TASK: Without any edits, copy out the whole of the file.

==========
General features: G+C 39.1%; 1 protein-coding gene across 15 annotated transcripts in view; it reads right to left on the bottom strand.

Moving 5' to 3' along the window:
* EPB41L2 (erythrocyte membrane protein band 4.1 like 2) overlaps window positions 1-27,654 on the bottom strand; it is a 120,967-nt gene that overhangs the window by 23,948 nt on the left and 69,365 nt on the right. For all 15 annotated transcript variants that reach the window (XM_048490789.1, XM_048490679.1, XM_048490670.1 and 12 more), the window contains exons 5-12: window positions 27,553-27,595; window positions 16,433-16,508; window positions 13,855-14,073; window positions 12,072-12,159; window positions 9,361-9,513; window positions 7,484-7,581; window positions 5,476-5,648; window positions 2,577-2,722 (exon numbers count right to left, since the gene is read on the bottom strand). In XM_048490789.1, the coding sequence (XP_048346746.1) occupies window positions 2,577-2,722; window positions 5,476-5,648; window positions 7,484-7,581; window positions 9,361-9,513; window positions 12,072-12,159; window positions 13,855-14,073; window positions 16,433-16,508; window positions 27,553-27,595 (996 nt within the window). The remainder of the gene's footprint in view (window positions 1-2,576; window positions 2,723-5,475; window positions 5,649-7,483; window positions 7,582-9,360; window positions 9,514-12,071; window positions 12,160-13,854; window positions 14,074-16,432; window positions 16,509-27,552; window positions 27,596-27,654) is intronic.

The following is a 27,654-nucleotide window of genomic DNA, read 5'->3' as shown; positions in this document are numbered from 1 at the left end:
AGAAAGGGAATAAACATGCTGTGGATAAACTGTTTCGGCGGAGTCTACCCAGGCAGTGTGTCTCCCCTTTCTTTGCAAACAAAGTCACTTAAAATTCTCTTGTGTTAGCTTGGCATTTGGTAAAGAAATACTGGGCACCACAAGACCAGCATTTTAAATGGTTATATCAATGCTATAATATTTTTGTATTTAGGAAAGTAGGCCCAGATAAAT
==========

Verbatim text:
General features: G+C 39.1%; 1 protein-coding gene across 15 annotated transcripts in view; it reads right to left on the bottom strand.

Moving 5' to 3' along the window:
* EPB41L2 (erythrocyte membrane protein band 4.1 like 2) overlaps window positions 1-27,654 on the bottom strand; it is a 120,967-nt gene that overhangs the window by 23,948 nt on the left and 69,365 nt on the right. For all 15 annotated transcript variants that reach the window (XM_048490789.1, XM_048490679.1, XM_048490670.1 and 12 more), the window contains exons 5-12: window positions 27,553-27,595; window positions 16,433-16,508; window positions 13,855-14,073; window positions 12,072-12,159; window positions 9,361-9,513; window positions 7,484-7,581; window positions 5,476-5,648; window positions 2,577-2,722 (exon numbers count right to left, since the gene is read on the bottom strand). In XM_048490789.1, the coding sequence (XP_048346746.1) occupies window positions 2,577-2,722; window positions 5,476-5,648; window positions 7,484-7,581; window positions 9,361-9,513; window positions 12,072-12,159; window positions 13,855-14,073; window positions 16,433-16,508; window positions 27,553-27,595 (996 nt within the window). The remainder of the gene's footprint in view (window positions 1-2,576; window positions 2,723-5,475; window positions 5,649-7,483; window positions 7,582-9,360; window positions 9,514-12,071; window positions 12,160-13,854; window positions 14,074-16,432; window positions 16,509-27,552; window positions 27,596-27,654) is intronic.

The following is a 27,654-nucleotide window of genomic DNA, read 5'->3' as shown; positions in this document are numbered from 1 at the left end:
AGAAAGGGAATAAACATGCTGTGGATAAACTGTTTCGGCGGAGTCTACCCAGGCAGTGTGTCTCCCCTTTCTTTGCAAACAAAGTCACTTAAAATTCTCTTGTGTTAGCTTGGCATTTGGTAAAGAAATACTGGGCACCACAAGACCAGCATTTTAAATGGTTATATCAATGCTATAATATTTTTGTATTTAGGAAAGTAGGCCCAGATAAAT